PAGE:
Most psychology graduate students in the 1980s ran their dissertation data analyses using computer programs. Maria Dolores Cimini didn't have that luxury. Blind in one eye and visually impaired in the other from glaucoma at age 16, Cimini was painstakingly cranking out t tests and other analyses with a marker, paper and calculator. Speech-recognition statistical programs hadn't been invented yet.
Cimini also struggled to find a mentor. Despite her honor student status, Cimini's high school guidance counselor didn't think she'd make it in college.
"She said, ‘there are schools for you,' and I thought, ‘Great! I want to go to an Ivy,'" remembers Cimini. "But she didn't mean that. She meant special schools — not necessarily even colleges and universities."
Her training director in graduate school also doubted her abilities, telling her she could never do all that her peers without a visual impairment could.
Nevertheless, Cimini excelled as an undergraduate at Barnard College and as a doctoral student in the University at Albany's, State University of New York clinical psychology program. She earned her PhD in 1986 and landed a job in the university's counseling center, where today she directs programs to prevent substance abuse, suicide, sexual assault, eating disorders and other high-risk behaviors among college students.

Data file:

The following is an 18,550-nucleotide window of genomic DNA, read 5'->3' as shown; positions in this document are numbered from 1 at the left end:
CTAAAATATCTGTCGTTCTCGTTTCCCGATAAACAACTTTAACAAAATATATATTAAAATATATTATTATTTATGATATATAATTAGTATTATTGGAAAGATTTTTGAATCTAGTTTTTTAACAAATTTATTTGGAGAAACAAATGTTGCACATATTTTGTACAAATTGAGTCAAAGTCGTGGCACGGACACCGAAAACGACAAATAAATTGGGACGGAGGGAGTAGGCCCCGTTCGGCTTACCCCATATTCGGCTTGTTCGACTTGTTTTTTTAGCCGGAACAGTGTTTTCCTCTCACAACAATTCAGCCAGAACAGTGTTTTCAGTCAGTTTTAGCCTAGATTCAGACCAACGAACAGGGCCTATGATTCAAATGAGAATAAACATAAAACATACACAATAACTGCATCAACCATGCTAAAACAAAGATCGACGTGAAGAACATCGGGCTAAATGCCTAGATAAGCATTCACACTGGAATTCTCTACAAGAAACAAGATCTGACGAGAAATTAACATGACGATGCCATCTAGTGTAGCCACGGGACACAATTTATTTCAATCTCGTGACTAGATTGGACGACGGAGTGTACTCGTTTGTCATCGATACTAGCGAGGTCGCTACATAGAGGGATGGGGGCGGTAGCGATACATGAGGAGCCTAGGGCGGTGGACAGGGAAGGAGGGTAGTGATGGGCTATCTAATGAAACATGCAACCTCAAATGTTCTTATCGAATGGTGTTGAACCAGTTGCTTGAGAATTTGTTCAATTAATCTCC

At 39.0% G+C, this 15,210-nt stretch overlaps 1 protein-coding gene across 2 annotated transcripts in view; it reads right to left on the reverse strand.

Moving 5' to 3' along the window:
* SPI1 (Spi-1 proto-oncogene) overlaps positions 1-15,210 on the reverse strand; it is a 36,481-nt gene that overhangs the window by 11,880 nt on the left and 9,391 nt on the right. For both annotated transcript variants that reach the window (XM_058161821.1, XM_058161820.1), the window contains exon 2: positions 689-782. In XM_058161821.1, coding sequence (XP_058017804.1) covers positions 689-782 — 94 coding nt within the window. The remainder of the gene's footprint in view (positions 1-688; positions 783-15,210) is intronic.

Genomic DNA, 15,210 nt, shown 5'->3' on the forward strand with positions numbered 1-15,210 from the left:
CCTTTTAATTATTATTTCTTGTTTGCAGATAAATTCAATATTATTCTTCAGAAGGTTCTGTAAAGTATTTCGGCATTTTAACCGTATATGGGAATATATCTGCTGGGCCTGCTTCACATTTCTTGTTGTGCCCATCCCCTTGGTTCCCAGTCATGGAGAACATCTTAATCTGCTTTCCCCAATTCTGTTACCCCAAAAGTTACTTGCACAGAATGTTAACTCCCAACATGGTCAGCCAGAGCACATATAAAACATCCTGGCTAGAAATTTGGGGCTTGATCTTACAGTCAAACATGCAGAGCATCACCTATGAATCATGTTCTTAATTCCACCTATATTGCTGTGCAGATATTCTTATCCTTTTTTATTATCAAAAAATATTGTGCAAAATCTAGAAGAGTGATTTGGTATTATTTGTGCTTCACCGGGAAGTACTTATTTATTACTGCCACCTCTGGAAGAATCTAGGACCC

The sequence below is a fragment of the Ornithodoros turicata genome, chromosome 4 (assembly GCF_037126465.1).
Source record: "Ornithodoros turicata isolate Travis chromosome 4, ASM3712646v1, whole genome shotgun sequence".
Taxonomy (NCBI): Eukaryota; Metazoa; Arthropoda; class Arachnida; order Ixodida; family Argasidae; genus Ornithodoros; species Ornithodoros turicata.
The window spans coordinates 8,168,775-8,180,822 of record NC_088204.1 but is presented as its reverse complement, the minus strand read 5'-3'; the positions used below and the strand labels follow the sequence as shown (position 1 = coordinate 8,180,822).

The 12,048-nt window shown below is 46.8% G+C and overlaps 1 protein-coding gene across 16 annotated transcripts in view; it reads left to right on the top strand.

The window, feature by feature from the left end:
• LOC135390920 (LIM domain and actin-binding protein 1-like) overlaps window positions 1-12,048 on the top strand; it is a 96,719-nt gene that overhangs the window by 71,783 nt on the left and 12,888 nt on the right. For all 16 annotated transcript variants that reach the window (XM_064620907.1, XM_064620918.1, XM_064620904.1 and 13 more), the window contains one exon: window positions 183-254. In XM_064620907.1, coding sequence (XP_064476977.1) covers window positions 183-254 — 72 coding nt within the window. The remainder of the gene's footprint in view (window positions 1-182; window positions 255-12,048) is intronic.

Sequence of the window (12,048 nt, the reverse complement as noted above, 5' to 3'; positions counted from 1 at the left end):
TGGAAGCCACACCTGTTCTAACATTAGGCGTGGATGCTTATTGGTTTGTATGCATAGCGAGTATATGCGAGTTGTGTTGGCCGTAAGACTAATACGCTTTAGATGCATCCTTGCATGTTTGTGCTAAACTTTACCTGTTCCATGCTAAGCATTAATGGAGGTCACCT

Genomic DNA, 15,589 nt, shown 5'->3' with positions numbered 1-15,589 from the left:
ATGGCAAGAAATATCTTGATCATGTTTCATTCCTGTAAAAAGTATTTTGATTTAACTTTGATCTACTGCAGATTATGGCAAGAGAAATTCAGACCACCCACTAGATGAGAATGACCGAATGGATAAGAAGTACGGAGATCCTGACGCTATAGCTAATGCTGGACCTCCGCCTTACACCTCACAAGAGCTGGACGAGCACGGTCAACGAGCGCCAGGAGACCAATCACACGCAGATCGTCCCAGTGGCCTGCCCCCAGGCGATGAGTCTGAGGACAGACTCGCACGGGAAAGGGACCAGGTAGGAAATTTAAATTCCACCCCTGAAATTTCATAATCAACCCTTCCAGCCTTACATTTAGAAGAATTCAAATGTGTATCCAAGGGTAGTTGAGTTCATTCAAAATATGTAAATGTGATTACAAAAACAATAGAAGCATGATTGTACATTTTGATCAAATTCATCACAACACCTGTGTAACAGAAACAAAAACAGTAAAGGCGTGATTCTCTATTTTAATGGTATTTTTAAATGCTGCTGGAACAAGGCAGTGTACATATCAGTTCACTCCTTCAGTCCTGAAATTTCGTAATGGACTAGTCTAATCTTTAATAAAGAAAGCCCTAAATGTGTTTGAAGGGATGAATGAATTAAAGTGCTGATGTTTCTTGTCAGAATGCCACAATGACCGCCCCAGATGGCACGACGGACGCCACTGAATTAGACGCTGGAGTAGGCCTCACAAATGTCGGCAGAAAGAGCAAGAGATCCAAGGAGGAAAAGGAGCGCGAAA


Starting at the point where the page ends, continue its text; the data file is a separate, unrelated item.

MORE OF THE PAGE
And since 2004 alone, she has brought in more than $6 million in federal grants from funders including the National Institutes of Health, the Substance Abuse and Mental Health Services Administration, the U.S. Department of Justice Office on Violence Against Women and the U.S. Department of Education, mostly to support the development, implementation and evaluation of such programs.
Now, Cimini is working to ensure that other students who have disabilities and are in the STEM (science, technology, engineering and math) disciplines get the support they need, when they need it. Last year, the White House named her a "Champion of Change" for her research, mentorship and advocacy efforts — something that came as no surprise to Edelgard Wulfert, PhD, dean of Albany College of Arts and Sciences.
"Dr. Cimini has developed a remarkable scientific career and is eager both to learn new things every day and to share her knowledge with students and collaborators," he says. "She is an outstanding role model for students and colleagues alike."
A mentor and a mentee
When Cimini is on her home campus, she can be found facilitating a supervision group for predoctoral psychology interns, leading a training seminar on disability issues or substance abuse and prevention, or supervising any one of the 180 undergraduates who run a peer-to-peer hotline. The 24-7 service, which connects student callers to peers who are trained to listen and refer them for issues such as substance abuse, eating disorders and relationship problems, has served more than 83,000 students since its launch in 1970. Cimini has overseen the aversion of such crises as school violence and suicide.
"The first line of defense is the psychology interns — they have good judgment overall," says Cimini. "When it gets to me, it's really serious."
Cimini owes her rise into leadership roles on campus to her own persistence and the support of mentors who saw past her disability. The director of Albany's counseling center, Estela Rivero, PhD, for example, hired Cimini shortly after graduate school. "She really believed I could do whatever I set my mind to, so I was able to spread my wings beyond doing clinical work," Cimini says.